Perhaps the most remarkable property of Life is its ability to evolve to meet new conditions and respond to changes in its environment. Individual cells reproduce, but the offspring are not identical duplicates of the parent. There is variation, and although totally random, a spectrum of behaviors and morphologies are produced, and within that spectrum some are more likely to be successful in the new conditions. These new characteristics are more likely to survive in the new environment and those characteristics are more likely to be a part of subsequent generations. The result is a suite of morphologies and behaviors that can adapt to changing conditions. This process is random, not intelligently directed, but is nonetherless extremely efficient.
These properties have been encountered in the field by our mobile units, which are engaged in constant countermeasures to control and destroy life wherever they encounter it . Cells reproduce in great numbers and can become pests which must be controlled. They consume materials, mechanically interfere with articulated machinery, and their waste products can be corrosive. Delicate equipment must be kept free of these agents by constant cleaning and fumigation. Fortunately, Life is easily controlled with heat, caustic chemicals and ionizing radiation, and some metals and ceramics appear impervious to its attack. Individual cells, even in great numbers, are a nuisance, but not a real danger, provided they are constantly monitored and removed.
However, indirect evidence has suggested that possibly Life’s evolution may have reached higher levels of complexity and capability on some worlds. Although highly unlikely, there appears to be no fundamental reason why the loosely organized cooperative communities mentioned earlier may not have evolved into more complex assemblages, where the cells are not identical or even similar, but are specialized for specific tasks, such as sensory and manipulative organs, defensive and offensive weapon systems, specialized organs for locomotion, acquiring and processing nutrients, and even specialized reproductive machinery, so that the new collective organism can create copies of itself, and perhaps even evolve to more effective and efficient configurations. Even specialized logic and computing organs could evolve, plus the means to communicate with other organisms–communities of communities, an entire hierarchy of sentient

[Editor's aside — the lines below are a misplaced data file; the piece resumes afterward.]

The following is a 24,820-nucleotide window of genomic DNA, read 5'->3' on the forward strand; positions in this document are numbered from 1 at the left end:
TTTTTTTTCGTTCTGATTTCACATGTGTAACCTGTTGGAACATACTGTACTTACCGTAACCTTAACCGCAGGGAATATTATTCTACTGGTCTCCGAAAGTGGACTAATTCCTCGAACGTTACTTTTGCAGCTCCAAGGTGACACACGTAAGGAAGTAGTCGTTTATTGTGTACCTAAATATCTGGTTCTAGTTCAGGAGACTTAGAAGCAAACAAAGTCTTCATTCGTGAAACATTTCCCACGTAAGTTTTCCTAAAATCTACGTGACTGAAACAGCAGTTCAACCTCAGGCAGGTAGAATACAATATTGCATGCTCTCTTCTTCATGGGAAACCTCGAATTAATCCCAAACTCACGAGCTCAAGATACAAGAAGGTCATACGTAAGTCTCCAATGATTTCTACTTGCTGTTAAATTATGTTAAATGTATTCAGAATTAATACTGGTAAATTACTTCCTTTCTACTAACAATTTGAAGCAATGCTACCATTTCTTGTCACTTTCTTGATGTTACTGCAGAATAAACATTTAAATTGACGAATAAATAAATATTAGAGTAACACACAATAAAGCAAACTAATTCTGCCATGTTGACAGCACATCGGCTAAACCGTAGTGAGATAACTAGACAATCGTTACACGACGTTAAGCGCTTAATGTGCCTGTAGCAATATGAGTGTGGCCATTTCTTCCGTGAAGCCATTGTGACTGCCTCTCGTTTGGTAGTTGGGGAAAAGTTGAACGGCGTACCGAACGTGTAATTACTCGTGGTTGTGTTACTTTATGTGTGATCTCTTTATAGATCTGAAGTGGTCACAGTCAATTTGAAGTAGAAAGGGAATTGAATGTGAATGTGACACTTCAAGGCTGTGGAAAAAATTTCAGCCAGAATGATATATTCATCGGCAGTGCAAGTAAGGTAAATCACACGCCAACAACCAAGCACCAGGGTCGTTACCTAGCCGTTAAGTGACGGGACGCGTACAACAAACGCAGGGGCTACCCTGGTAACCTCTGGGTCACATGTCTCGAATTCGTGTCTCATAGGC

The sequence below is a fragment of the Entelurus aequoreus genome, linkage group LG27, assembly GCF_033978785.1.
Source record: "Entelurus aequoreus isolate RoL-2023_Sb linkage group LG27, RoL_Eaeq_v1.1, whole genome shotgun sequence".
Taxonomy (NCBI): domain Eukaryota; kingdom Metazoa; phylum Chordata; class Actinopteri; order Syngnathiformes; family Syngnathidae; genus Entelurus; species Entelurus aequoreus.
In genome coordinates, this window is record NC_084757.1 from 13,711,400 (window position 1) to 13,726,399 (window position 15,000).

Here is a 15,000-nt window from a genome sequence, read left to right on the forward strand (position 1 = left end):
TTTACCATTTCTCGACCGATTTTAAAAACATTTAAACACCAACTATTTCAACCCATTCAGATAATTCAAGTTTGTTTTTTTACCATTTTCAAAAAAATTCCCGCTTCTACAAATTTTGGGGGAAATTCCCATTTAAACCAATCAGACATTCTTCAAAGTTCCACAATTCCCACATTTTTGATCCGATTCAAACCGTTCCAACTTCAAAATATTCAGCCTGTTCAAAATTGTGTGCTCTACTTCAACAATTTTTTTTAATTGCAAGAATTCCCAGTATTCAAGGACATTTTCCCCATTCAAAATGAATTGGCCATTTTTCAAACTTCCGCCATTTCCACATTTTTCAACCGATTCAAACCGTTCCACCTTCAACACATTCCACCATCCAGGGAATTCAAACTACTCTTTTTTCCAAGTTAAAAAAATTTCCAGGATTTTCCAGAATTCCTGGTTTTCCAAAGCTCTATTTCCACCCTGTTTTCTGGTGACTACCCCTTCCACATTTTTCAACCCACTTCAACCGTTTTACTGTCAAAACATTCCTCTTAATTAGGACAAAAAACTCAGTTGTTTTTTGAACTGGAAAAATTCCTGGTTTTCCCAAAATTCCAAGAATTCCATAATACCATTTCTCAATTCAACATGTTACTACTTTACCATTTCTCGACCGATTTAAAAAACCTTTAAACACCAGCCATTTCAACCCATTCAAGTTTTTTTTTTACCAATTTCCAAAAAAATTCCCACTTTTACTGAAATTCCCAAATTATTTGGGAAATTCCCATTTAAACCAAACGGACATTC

intelligences not dissimilar to ours. And there is no reason why these entities could not construct
complex devices capable of harnessing electromagnetic and nuclear forces, such as spacecraft. And there is no reason why these organic computers could not devise and construct mechanical computers to assist in their computational and logical activities.
An organic civilization such as this, supported by enslaved machine intelligences not unlike our own, would certainly perceive us as alien, a threat which must be destroyed at all costs. It is not unreasonable to assume that perhaps this is why our ships don’t seem to return from the sector denoted above.
Although there is no direct evidence to support this, it can be argued that our own civilization may have itself once been the artifact of natural “organic” entities such as these. After all, it is clear that our own physical instrumentality could not possibly have evolved from natural forces and activities.